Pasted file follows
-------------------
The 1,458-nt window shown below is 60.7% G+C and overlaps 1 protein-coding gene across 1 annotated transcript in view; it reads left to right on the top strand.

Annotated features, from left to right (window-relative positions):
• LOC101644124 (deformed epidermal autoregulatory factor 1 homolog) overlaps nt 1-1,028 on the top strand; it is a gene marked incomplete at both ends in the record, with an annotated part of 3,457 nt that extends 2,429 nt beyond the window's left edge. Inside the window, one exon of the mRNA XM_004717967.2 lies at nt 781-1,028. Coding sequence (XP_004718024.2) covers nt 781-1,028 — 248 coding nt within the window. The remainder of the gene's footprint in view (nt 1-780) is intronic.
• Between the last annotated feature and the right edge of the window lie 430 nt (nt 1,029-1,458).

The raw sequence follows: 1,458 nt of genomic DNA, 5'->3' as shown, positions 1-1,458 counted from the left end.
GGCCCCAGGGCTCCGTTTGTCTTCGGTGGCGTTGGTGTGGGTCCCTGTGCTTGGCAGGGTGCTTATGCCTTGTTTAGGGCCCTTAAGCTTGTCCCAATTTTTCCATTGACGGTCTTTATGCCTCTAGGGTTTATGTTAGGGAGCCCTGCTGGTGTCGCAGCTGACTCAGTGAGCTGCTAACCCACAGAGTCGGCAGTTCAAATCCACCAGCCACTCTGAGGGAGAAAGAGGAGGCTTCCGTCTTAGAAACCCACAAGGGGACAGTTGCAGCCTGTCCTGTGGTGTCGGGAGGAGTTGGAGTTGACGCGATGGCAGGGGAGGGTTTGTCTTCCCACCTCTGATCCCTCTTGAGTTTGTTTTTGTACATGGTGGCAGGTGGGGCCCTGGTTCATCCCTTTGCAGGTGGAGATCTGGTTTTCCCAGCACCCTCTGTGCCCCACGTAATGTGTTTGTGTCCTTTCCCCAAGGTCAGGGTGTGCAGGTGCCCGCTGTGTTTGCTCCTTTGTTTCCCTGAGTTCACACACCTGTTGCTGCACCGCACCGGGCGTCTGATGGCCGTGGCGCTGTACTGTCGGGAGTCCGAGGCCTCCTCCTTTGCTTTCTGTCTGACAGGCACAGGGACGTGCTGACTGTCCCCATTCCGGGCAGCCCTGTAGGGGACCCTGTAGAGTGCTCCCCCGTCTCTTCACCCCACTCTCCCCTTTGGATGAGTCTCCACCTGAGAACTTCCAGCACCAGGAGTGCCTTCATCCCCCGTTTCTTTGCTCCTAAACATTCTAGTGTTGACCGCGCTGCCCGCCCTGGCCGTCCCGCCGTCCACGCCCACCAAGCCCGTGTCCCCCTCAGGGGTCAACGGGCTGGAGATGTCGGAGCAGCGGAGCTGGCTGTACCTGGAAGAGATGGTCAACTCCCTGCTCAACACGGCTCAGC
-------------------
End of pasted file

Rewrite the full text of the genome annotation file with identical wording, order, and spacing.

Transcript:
The 1,458-nt window shown below is 60.7% G+C and overlaps 1 protein-coding gene across 1 annotated transcript in view; it reads left to right on the top strand.

Annotated features, from left to right (window-relative positions):
• LOC101644124 (deformed epidermal autoregulatory factor 1 homolog) overlaps nt 1-1,028 on the top strand; it is a gene marked incomplete at both ends in the record, with an annotated part of 3,457 nt that extends 2,429 nt beyond the window's left edge. Inside the window, one exon of the mRNA XM_004717967.2 lies at nt 781-1,028. Coding sequence (XP_004718024.2) covers nt 781-1,028 — 248 coding nt within the window. The remainder of the gene's footprint in view (nt 1-780) is intronic.
• Between the last annotated feature and the right edge of the window lie 430 nt (nt 1,029-1,458).

The raw sequence follows: 1,458 nt of genomic DNA, 5'->3' as shown, positions 1-1,458 counted from the left end.
GGCCCCAGGGCTCCGTTTGTCTTCGGTGGCGTTGGTGTGGGTCCCTGTGCTTGGCAGGGTGCTTATGCCTTGTTTAGGGCCCTTAAGCTTGTCCCAATTTTTCCATTGACGGTCTTTATGCCTCTAGGGTTTATGTTAGGGAGCCCTGCTGGTGTCGCAGCTGACTCAGTGAGCTGCTAACCCACAGAGTCGGCAGTTCAAATCCACCAGCCACTCTGAGGGAGAAAGAGGAGGCTTCCGTCTTAGAAACCCACAAGGGGACAGTTGCAGCCTGTCCTGTGGTGTCGGGAGGAGTTGGAGTTGACGCGATGGCAGGGGAGGGTTTGTCTTCCCACCTCTGATCCCTCTTGAGTTTGTTTTTGTACATGGTGGCAGGTGGGGCCCTGGTTCATCCCTTTGCAGGTGGAGATCTGGTTTTCCCAGCACCCTCTGTGCCCCACGTAATGTGTTTGTGTCCTTTCCCCAAGGTCAGGGTGTGCAGGTGCCCGCTGTGTTTGCTCCTTTGTTTCCCTGAGTTCACACACCTGTTGCTGCACCGCACCGGGCGTCTGATGGCCGTGGCGCTGTACTGTCGGGAGTCCGAGGCCTCCTCCTTTGCTTTCTGTCTGACAGGCACAGGGACGTGCTGACTGTCCCCATTCCGGGCAGCCCTGTAGGGGACCCTGTAGAGTGCTCCCCCGTCTCTTCACCCCACTCTCCCCTTTGGATGAGTCTCCACCTGAGAACTTCCAGCACCAGGAGTGCCTTCATCCCCCGTTTCTTTGCTCCTAAACATTCTAGTGTTGACCGCGCTGCCCGCCCTGGCCGTCCCGCCGTCCACGCCCACCAAGCCCGTGTCCCCCTCAGGGGTCAACGGGCTGGAGATGTCGGAGCAGCGGAGCTGGCTGTACCTGGAAGAGATGGTCAACTCCCTGCTCAACACGGCTCAGC